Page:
During his subsequent study at Cambridge, Kerr had developed an ambition to make a study of Lepidosiren and this was the prime goal of the new expedition.[2]

Budgett’s principal study on the expedition was Anurous Amphibians or Batrachians. He collected many samples and made drawings and notes. He discovered a genus new to science: Lepidobatrachus with two species, Lepidobatrachus asper and Lepidobatrachus laevis and subsequently published a paper. [5] Lepidobatrachus was later given the common name Budgett's Frog. A third species has since been discovered.

Conditions were difficult. At times the Pilcomayo is 300 m wide, at times it is a trickle or stagnant swamp, marsh, lagoons, and dense tropical jungle. It has sand banks, confusing channels, and barriers of overturned and floating debris. Nevertheless, by the summer of 1897 Kerr and Budgett brought back to Cambridge a large supply of adult lungfish, with major embryonic and larval phases, so well preserved that the finest detail could be seen. Budgett’s skill in manipulation and his knowledge of reagents played an important part in this success.[2]

Arthur Shipley says, "It was a remarkable feat. To go straight as an arrow to the place where this almost unknown fish lives, to arrive at about the time of the breeding season, quite unknown before, and to collect and preserve all the delicate and varying stages of development within some seven months, placed the expedition at the first rank of Zoological exploration. But there is another factor which makes it even more remarkable, and that is the wonderful condition of the material when it arrived.... The difficulty in improvised rooms, worried by all sorts of insects, by torrential rains and occasionally floods, by inquisitive and highly suspicious natives...must have been enormous, but it was overcome. The success in this respect was certainly partly due to his [Budgett's] skill in manipulation and his peculiar knowledge of the use of reagents.".[1][2]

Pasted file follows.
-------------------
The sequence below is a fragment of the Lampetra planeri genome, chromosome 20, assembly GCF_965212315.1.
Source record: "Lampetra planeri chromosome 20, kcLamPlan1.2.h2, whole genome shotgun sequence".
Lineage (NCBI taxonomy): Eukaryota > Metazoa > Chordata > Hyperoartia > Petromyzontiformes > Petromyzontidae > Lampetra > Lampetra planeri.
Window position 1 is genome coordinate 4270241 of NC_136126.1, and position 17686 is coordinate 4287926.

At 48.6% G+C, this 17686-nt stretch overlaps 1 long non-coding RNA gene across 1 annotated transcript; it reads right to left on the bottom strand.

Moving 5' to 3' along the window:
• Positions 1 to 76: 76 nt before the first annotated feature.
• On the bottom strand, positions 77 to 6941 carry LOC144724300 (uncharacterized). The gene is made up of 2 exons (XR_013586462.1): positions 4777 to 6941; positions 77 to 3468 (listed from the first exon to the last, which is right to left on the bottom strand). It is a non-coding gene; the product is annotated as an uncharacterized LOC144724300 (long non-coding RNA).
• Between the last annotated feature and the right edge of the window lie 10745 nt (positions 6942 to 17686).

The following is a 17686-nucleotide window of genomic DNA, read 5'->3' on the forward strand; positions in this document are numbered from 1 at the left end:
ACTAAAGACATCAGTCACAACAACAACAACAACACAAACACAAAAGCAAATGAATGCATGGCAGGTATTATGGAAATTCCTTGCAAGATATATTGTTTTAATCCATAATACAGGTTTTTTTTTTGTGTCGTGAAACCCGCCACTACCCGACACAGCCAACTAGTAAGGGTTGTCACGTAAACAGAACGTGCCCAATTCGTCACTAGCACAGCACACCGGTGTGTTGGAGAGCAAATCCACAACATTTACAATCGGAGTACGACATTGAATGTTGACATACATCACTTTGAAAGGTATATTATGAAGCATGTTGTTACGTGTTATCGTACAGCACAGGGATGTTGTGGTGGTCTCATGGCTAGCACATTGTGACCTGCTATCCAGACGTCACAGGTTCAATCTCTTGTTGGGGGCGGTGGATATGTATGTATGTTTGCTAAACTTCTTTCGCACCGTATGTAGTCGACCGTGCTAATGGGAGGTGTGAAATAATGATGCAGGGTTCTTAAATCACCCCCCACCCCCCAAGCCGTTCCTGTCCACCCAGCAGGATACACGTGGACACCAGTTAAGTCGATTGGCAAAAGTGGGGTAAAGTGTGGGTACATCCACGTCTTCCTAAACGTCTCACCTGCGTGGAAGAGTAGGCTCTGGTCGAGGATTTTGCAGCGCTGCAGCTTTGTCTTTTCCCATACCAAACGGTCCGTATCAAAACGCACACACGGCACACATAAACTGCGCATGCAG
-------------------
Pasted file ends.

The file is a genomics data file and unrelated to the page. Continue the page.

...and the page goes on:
On his return to Cambridge, Budgett had to catch up on his reading for Part II of the Natural Sciences Tripos (the Cambridge equivalent of Finals). He was not good at examinations but managed to get a Second. He then set to work on his South American frogs and completed his paper[5] on them. He was a gifted draughtsman and watercolourist. The figures in his papers were both artistic and accurate.[2]

Kerr had designed an apparatus to reconstruct solid figures from a series of microscopic drawings which have been obtained from sections or slices of the original biological structure. This might for example be the whole or part of an organ of an animal. The principle is that each section is drawn on to a piece of ground glass whose thickness bears a definite relation to the thickness of the section. Then the glass plates are placed in a bath of oil which eliminates the opacity of the ground glass and should provide a 3D image of the original structure. Budgett applied his ingenuity to make it easier to get the glasses in exactly the right position and his knowledge of reagents to choose an oil that allowed the maximum possible amount of light to pass.[2]


Budgett’s ambition was to attack one of the great unsolved problems of zoology. Having watched Kerr work on lungfish in South America he resolved to work on two genera, in Africa which were then called Polypterus and Calamichthys. Calamichthys is now more usually called Erpetoichthys. These are the sole survivors of a vast group which flourished in the Palaeozoic and Mesozoic Periods. At that time little was known about them.[1]

In 1861 Thomas Henry Huxley had created an order: Crossopterygii to house those extinct and extant animals that possessed lungs and fleshy pectoral fins with lepidotrichia. He had established a separate group (the tribe Polypterinus) within the order Crossopterygii for Polypterus and Calamichthys. He only had access to preserved specimens so his suggestion that Polypterus and Calamichthys belonged to Crossopterygii was only a theory. Work in the field was needed to test it. Francis Balfour and his Cambridge students had shown in the 1870s and early 1880s that embryology could help to answer questions about evolution. Perhaps the embryology of Polypterus, lungfish and related groups could help to establish which group of fishes had given rise to amphibians and hence to all tetrapods.[1]

In 1895, Bashford Dean, a leading authority, wrote: "From their isolated position, these recent forms [Polypterus and Calamoichthys] become of extreme interest to the morphologist, and from the side of their development, when this comes to be studied, they are expected to throw the greatest light on the relations of the primitive Teleostome to the sharks and Dipnoans, on the one hand, and to the Ganoids on the other".[6]

At the time nothing was known about juvenile Polypterus. This was partly because its habitat was remote and inhospitable and partly because of recurring warfare until the late 1890s. Budgett worked to fill this gap for five years and eventually succeeded, but only at the cost of his life[1]

First Expedition: The Gambia[edit]